The only town of any size that had been captured before we got there was St. Mere Eglise. I remember going through there. Then we took the next town, La Haye du Puit. That was tough territory. All hedgerows. If you went up over the hedgerows, they would put a shell right through the belly of the tank. In other places they had these sunken roads with trees on both sides. It just wasn't tank territory. The roads were just wide enough for one vehicle. I don't know which was worse, the roads or the hedgerows.

I wasn't too scared the first few weeks. We didn't see many Germans in the hedgerows. It was more scary when you got out in the open and you could see all those German tanks and saw all the artillery coming in. I was more scared toward the end of the war.

It was especially hard when you saw dead people whom you knew, who you had trained with. Saw a lot of dead animals. Sometimes so heavy on the roads that you had to wait for a bulldozer to move them out of the way.

I lost about six tanks in all - my first was on Utah Beach. It was a watery area off the beach and over the hills. The area where they lost so many paratroopers. We walked back to ordnance which was just a little ways down the beach. Got a new tank, which we lost a few weeks later by artillery fire. We went back to ordnance again and there was our first tank. All fixed up and painted. We asked for it but they said it was going to another outfit. The third one was lost to a land mine. The fourth one was to an 88mm antitank gun in September or October.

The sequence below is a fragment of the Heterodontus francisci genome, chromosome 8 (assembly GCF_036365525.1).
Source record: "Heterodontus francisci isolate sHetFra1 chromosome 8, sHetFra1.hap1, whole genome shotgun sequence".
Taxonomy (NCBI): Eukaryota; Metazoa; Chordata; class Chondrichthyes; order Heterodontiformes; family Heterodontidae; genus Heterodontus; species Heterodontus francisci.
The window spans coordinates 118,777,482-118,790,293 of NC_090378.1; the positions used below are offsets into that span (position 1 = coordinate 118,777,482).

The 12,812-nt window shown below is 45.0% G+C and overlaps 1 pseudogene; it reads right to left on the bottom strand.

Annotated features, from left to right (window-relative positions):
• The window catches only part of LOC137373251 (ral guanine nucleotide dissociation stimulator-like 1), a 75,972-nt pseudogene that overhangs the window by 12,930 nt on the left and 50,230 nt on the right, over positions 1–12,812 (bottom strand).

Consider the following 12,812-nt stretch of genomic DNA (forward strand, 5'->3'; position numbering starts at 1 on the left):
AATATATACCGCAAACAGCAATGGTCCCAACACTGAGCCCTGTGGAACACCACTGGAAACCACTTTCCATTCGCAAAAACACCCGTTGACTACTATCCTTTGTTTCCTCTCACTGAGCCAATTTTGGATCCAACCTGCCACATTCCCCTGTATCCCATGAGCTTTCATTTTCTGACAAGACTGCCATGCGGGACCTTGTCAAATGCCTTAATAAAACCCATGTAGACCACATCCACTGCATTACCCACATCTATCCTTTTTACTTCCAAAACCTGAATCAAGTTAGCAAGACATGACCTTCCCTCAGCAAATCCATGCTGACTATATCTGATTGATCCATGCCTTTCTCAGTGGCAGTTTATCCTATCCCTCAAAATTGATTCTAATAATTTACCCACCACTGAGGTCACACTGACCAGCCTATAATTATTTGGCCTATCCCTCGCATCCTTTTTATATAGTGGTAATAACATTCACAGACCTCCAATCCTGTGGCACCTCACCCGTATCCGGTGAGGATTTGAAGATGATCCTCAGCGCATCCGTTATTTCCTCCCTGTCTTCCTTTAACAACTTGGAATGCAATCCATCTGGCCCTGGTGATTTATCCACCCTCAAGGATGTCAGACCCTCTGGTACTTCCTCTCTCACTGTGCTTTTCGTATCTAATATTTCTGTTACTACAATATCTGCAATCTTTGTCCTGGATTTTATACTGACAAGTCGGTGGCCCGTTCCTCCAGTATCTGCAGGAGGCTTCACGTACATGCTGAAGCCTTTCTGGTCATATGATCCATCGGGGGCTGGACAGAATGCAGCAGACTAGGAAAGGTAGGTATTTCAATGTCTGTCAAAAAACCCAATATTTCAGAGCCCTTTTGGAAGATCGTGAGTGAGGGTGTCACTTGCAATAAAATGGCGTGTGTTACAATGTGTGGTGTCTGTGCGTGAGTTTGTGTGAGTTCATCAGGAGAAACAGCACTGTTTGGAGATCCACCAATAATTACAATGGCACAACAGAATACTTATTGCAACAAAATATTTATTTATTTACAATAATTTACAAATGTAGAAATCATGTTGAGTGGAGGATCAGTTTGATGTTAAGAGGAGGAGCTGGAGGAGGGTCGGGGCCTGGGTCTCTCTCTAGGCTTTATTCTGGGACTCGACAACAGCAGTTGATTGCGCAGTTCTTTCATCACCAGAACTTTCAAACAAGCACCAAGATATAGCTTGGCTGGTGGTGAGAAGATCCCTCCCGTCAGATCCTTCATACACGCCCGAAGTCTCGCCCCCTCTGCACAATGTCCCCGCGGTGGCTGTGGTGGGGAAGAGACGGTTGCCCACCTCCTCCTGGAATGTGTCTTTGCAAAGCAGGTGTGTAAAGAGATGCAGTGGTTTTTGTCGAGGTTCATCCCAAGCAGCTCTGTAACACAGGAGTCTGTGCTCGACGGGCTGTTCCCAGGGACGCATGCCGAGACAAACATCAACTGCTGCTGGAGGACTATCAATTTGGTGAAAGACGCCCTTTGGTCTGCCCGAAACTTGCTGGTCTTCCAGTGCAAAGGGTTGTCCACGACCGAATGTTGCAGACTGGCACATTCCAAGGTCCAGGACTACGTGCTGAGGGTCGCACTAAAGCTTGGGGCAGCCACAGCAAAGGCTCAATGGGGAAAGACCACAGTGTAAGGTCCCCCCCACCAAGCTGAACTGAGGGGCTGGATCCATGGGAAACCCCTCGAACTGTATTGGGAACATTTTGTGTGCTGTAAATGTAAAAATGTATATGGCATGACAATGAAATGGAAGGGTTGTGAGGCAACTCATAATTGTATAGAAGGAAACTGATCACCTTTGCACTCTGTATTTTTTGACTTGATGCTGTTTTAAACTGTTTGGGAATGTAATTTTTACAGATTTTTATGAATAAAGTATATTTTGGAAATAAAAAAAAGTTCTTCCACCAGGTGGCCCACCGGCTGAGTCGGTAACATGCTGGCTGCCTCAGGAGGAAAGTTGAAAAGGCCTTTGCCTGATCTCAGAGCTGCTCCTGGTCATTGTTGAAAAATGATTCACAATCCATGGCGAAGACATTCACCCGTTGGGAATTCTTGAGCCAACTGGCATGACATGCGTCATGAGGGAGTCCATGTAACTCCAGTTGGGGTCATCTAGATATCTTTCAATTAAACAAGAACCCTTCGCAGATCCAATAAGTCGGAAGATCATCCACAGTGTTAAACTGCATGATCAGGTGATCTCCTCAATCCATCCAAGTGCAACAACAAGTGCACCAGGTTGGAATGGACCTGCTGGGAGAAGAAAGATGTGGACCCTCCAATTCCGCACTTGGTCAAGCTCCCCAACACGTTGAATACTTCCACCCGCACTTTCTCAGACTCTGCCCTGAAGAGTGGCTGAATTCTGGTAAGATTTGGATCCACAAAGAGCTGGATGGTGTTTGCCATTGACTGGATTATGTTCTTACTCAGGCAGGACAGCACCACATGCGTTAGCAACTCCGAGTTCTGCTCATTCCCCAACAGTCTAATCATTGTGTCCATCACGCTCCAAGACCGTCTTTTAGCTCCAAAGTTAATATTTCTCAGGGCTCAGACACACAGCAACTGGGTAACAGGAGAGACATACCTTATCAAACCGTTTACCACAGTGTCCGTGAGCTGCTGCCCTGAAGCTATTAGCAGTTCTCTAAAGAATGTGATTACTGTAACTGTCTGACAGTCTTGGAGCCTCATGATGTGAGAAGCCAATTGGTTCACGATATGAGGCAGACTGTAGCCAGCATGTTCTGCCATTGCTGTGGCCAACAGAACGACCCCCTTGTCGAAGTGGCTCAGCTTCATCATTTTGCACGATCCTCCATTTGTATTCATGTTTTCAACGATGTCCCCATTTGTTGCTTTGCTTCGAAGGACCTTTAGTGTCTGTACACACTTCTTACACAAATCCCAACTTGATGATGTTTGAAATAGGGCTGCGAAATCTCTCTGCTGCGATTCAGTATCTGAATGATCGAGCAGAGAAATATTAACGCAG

My crew: McFadden was gunner, Oleson was tank commander, Frankie Cafero - little Italian boy - was the loader.

I drove for Lt Oleson, platoon leader. Then I drove for Sgt Denneny, the staff platoon leader. I drove for Sgt Rosencrantz when Lt Oleson was gone.

We were sitting in an orchard when General Patton showed up and started directing traffic. That was something to see.

26 July in the log book - That was my brother. We signed up in the Army together. He was drafted and I enlisted if they would let us go together. He was in "C" company. He was the loader in his tank. He was responsible for loading the coaxial machine-gun. The gunner fired it, but he had to load it. Somehow a live cartridge was ejected into the cartridge bag and exploded. He must have been bent over because he was hit in the back of the neck. He wasn't evacuated. He made it through the whole war.